Media man pleads guilty to major fraud against the United States and obstruction of audit

  • Published
  • By OSI Public Affairs
Kenneth Narzikul, 59, of Media, Pa., pleaded guilty
today to charges of major fraud against the United States, obstruction of a
federal audit, and making false claims to the government, in connection with
operation of his business, NP Precision, Inc., a machine tool business
located in Folcroft, Pa. U.S. District Court Judge L. Felipe Restrepo
scheduled a sentencing hearing for November 25, 2014.

Narzikul was president and 85% owner of NP Precision, responsible for all
aspects of NP Precision's business, which included contracting with federal
agencies to produce critical hardware components used in military
helicopters and other aircraft. At the guilty plea hearing, Narzikul
admitted to misusing progress payments on contracts with the United States,
by failing to pay subcontractors and requesting progress payments under the
contracts for costs that NP Precision had not actually incurred, and without
the intention of using the progress payments for the costs and contracts at
issue, in violation of Federal Acquisition Regulations (FAR). Narzikul
admitted that he schemed to fraudulently divert and steal approximately $1.2
million in progress payments that the United States paid NP Precision under
two contracts to produce drive shaft couplings for the U.S. Army helicopter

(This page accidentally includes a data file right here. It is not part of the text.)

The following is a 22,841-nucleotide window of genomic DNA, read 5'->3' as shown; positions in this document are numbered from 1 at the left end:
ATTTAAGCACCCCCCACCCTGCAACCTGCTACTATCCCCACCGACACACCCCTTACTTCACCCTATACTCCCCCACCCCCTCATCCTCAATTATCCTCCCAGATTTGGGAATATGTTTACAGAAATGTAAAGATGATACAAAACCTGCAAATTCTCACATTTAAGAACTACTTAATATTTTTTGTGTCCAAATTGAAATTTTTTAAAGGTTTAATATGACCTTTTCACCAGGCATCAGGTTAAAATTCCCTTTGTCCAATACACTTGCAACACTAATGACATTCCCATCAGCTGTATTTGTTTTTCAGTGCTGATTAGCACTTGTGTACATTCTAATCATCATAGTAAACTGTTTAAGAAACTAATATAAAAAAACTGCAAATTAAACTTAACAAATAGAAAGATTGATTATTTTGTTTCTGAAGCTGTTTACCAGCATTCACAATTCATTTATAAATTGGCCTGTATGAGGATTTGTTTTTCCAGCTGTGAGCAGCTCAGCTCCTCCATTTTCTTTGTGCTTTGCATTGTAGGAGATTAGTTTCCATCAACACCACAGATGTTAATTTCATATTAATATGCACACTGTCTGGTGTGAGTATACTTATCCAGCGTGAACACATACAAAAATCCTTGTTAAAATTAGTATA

Model CH-47, commonly known as a Chinook helicopter. Consequently, as
Narzikul admitted, the United States received a very belated and many times
incomplete product, far later than required under the delivery schedules.
In addition, Narzikul admitted that he made false statements and caused
others at NP Precision to make false statements to government auditors, and
made false claims to falsely reflect progress on numerous Army and Air Force
contracts and to continue to receive progress payments from the United
States. Narzikul admitted further that he used the diverted funds to pay
outstanding obligations on other contracts and other business and personal
expenses of the defendant and his family.

Narzikl faces a maximum possible sentence of 20 years in prison,
three years of supervised release, a $1.5 million fine, and a $300 special
assessment. Full restitution of as much as $1.2 million also may be

The case was investigated by the Major Procurement Fraud Unit (MPFU) of the
United States Army Criminal Investigative Command (Army CID), the Defense
Criminal Investigative Service (DCIS); and the United States Air Force
Office of Special Inspection (Air Force OSI). It is being prosecuted by
Assistant United States Attorney Mary E. Crawley.

615 Chestnut Street, Suite 1250
Philadelphia, Pa. 19106
Contact: Patty Hartman, Media contact, 215-861-8525